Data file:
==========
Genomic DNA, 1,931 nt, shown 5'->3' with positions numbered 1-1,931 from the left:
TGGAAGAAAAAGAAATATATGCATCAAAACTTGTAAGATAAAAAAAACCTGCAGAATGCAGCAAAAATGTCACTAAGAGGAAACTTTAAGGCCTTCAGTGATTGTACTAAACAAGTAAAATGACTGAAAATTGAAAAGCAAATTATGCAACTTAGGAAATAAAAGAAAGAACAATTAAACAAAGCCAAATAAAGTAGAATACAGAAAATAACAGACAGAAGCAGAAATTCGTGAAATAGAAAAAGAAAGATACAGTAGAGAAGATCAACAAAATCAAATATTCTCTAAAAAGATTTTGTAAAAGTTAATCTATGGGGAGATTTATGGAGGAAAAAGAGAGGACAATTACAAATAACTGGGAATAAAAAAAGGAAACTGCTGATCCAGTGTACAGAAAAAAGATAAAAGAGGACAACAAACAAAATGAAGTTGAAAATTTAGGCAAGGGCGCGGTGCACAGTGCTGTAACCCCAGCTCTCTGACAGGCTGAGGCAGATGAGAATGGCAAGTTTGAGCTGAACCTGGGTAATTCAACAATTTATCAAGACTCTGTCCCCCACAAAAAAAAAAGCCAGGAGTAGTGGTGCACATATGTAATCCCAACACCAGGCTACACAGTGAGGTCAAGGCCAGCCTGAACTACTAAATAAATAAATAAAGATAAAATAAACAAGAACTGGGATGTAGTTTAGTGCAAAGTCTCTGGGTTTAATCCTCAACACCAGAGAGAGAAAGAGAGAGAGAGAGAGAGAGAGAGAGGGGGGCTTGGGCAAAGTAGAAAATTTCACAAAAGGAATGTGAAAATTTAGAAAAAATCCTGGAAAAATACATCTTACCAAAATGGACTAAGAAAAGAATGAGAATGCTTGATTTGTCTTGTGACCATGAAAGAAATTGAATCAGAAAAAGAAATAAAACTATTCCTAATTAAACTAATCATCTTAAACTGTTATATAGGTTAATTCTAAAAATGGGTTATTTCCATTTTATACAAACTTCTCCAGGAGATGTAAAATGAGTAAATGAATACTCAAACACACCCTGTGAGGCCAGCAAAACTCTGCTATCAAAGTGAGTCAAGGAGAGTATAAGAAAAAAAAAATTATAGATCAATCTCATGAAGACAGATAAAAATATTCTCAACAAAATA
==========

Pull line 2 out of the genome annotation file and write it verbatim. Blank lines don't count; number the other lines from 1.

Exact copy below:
TGGAAGAAAAAGAAATATATGCATCAAAACTTGTAAGATAAAAAAAACCTGCAGAATGCAGCAAAAATGTCACTAAGAGGAAACTTTAAGGCCTTCAGTGATTGTACTAAACAAGTAAAATGACTGAAAATTGAAAAGCAAATTATGCAACTTAGGAAATAAAAGAAAGAACAATTAAACAAAGCCAAATAAAGTAGAATACAGAAAATAACAGACAGAAGCAGAAATTCGTGAAATAGAAAAAGAAAGATACAGTAGAGAAGATCAACAAAATCAAATATTCTCTAAAAAGATTTTGTAAAAGTTAATCTATGGGGAGATTTATGGAGGAAAAAGAGAGGACAATTACAAATAACTGGGAATAAAAAAAGGAAACTGCTGATCCAGTGTACAGAAAAAAGATAAAAGAGGACAACAAACAAAATGAAGTTGAAAATTTAGGCAAGGGCGCGGTGCACAGTGCTGTAACCCCAGCTCTCTGACAGGCTGAGGCAGATGAGAATGGCAAGTTTGAGCTGAACCTGGGTAATTCAACAATTTATCAAGACTCTGTCCCCCACAAAAAAAAAAGCCAGGAGTAGTGGTGCACATATGTAATCCCAACACCAGGCTACACAGTGAGGTCAAGGCCAGCCTGAACTACTAAATAAATAAATAAAGATAAAATAAACAAGAACTGGGATGTAGTTTAGTGCAAAGTCTCTGGGTTTAATCCTCAACACCAGAGAGAGAAAGAGAGAGAGAGAGAGAGAGAGAGAGGGGGGCTTGGGCAAAGTAGAAAATTTCACAAAAGGAATGTGAAAATTTAGAAAAAATCCTGGAAAAATACATCTTACCAAAATGGACTAAGAAAAGAATGAGAATGCTTGATTTGTCTTGTGACCATGAAAGAAATTGAATCAGAAAAAGAAATAAAACTATTCCTAATTAAACTAATCATCTTAAACTGTTATATAGGTTAATTCTAAAAATGGGTTATTTCCATTTTATACAAACTTCTCCAGGAGATGTAAAATGAGTAAATGAATACTCAAACACACCCTGTGAGGCCAGCAAAACTCTGCTATCAAAGTGAGTCAAGGAGAGTATAAGAAAAAAAAAATTATAGATCAATCTCATGAAGACAGATAAAAATATTCTCAACAAAATA